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The Painter's Father

A prestigious provenance is no guarantee of authenticity – did Charles I receive an original by Dürer, or a copy?

Attributed to Albrecht Dürer, 1471–1528
'The Painter's Father', 1497

Oil on lime, 51 x 40.3 cm

In 1636 the city of Nuremberg presented Charles I with a pair of portraits by its most famous citizen, Albrecht Dürer: a self portrait and a portrait of the artist’s father. The second work would appear to be the painting now in the National Gallery. Scientific examination, meticulous connoisseurship and a thorough study of historic documents have begun to piece together the story surrounding this picture.

Attributed to Albrecht Dürer, The Painter's Father, 1497 

A royal provenance

In November 1636, Thomas Howard, Earl of Arundel, visited the German city of Nuremberg. A companion described their visit to the city hall, which featured a room "furnished with several rare pictures, including two by Albrecht Dürer of himself and his father which the City fathers presented to his Excellency [Arundel]" as a present to King Charles I. The portraits entered the royal collection, but were sold following the execution of Charles I in 1649. The self portrait subsequently entered the Spanish royal collection (and is now in the Museo Nacional del Prado, Madrid), but the fate of the portrait of Dürer’s father is more obscure. 

Albrecht Dürer, ‘Self Portrait’, 1498
© The Art Archive / Museo Nacional del Prado, Madrid 

The Painter’s Father came to the National Gallery in 1904 with little information about its earlier history. However, a thorough examination of the painting uncovered a possible clue. On the back of the wood panel support is a fragment of an old paper label, inscribed in what appears to be a 17th-century hand. The inscription on a similar label on the back of the Prado self portrait (perhaps in the same hand) makes it clear that the Prado painting, at least, had once belonged to Charles I.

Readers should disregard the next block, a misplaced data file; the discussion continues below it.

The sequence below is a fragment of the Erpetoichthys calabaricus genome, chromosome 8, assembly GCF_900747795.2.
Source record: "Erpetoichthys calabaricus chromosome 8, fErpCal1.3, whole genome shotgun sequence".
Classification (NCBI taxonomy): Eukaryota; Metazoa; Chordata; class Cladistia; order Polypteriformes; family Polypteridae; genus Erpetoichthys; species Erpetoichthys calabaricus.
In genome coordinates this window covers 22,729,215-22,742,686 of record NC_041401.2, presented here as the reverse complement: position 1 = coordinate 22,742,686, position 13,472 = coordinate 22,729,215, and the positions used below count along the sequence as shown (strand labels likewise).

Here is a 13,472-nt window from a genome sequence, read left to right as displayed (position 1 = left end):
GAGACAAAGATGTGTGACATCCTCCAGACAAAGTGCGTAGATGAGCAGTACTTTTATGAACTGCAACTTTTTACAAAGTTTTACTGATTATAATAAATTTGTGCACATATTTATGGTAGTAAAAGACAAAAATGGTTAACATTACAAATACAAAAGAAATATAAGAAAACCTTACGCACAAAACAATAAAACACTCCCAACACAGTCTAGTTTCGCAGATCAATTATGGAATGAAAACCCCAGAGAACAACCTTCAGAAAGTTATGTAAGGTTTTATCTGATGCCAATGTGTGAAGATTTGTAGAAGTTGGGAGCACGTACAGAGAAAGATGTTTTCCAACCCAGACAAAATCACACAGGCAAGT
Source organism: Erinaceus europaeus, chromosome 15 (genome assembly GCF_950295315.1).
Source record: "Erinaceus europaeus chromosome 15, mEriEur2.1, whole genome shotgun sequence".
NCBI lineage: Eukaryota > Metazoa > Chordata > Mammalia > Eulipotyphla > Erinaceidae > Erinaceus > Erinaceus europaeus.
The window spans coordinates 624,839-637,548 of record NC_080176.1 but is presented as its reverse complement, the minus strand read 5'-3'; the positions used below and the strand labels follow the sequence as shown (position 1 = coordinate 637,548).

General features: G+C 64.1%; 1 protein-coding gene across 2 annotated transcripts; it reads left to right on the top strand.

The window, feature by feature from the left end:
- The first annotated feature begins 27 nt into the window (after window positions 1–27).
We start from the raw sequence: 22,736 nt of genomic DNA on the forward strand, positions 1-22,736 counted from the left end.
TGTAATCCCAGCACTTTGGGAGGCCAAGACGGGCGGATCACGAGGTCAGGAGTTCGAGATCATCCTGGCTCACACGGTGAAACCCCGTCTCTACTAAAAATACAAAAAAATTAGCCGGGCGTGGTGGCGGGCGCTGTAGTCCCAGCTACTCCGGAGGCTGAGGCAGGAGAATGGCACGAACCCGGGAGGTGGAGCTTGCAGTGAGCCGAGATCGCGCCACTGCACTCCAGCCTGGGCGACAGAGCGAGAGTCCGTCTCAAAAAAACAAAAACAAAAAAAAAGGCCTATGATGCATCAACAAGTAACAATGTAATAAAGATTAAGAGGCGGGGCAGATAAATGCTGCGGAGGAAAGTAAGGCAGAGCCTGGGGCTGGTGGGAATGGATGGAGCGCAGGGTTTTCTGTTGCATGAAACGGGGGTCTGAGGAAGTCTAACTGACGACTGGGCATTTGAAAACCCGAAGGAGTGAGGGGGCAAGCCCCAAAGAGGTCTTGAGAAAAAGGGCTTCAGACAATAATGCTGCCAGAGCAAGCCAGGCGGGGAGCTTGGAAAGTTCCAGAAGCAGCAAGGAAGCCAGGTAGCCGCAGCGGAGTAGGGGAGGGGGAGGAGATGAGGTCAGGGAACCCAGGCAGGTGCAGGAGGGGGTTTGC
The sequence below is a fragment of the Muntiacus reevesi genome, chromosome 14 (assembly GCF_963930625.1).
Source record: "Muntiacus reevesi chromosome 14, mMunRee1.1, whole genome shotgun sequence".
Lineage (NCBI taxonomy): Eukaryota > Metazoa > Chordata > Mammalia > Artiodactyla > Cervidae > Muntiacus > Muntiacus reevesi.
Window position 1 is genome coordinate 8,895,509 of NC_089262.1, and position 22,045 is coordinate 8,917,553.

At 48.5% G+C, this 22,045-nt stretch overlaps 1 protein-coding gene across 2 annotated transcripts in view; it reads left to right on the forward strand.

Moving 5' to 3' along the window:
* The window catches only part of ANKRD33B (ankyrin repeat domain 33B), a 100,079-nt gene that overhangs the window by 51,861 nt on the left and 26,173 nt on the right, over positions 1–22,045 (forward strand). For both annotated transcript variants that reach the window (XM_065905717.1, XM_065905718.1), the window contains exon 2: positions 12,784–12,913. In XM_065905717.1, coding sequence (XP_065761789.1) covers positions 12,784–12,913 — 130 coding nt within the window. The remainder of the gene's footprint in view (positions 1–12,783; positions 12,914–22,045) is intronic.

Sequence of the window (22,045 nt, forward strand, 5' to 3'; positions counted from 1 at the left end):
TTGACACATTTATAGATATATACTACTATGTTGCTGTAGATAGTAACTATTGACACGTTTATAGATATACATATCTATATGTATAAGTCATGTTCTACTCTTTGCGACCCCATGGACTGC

The Gallery’s portrait precisely matches a description of the likeness of Dürer’s father in the royal collection, as listed in a 1639 inventory. The sitter is there described as having a black cap, and "a dark yellow gown wherein his hands are hidden in the wide sleeves painted upon a reddish ground all crack’t". Although other versions of the portrait are known, none have the same reddish background as the one in the National Gallery. The fact that the portrait is explicitly described as being ‘crack’t’ is also relevant. Most of the surface of ‘The Painter’s Father’ – and especially the background – is affected by broad, disfiguring cracks (now covered by modern retouching) that occurred as the paint dried.

Weighing the attribution

Detail, from attributed to Albrecht Dürer, ‘The Painter’s Father’, 1497 

Although the National Gallery painting is considered the best of four known versions of ‘The Painter’s Father’, its quality and technique are not consistent with authentic works by Dürer. The streaky, pinkish-red background is unlike that in any other work by the artist. It was painted using madder, a red lake pigment that has faded over time, accentuating the streaky effect. Nor are the pronounced drying cracks seen in any other work by Dürer, whose meticulous application of successive layers of paint resulted in a flawlessly smooth surface. In contrast, the artist of the Gallery painting appears to have applied his paint quickly, in a single, relatively thick layer, which probably accounts for the extensive cracking.

Detail from Albrecht Dürer, ‘Self Portrait’, 1498
© The Art Archive / Museo Nacional del Prado, Madrid / Gianni Dagli Orti 

A detailed comparison with paintings indisputably by Dürer – such as the self portrait in the Prado – makes it clear that the artist of the Gallery’s version lacks Dürer’s sophisticated and highly realistic approach to the modelling of form. The Gallery’s painting is likely to be a copy after a lost original by Dürer, probably made in the second half of the 16th century.

Value and significance

But if the Gallery’s painting can plausibly be identified with the painting given to Charles I by the city of Nuremberg, how could it be a copy? Admiration for Dürer’s work was such that copies were made of his paintings even during his lifetime, including some by the artist himself or made under his supervision. Production of copies, and their distribution, continued as his fame grew, well after his death. In 1636 the city fathers of Nuremberg may not have known, or cared, that one of the paintings they gave to the English king was a copy. It remained a valuable symbol of the achievements of one of their most illustrious citizens. 

Marjorie E. Wieseman is Curator of Dutch paintings at National Gallery. This material was published on 30 June 2010 to coincide with the exhibition Close Examination: Fakes, Mistakes and Discoveries

Further reading

S. Foister, ‘Dürer’s Nuremberg Legacy: The case of the National Gallery portrait of Dürer’s father’, a paper given at the conference ‘Albrecht Dürer and his Legacy’, British Museum, London, 21 March 2003. British Museum Occasional Paper 130 (PDF 301k)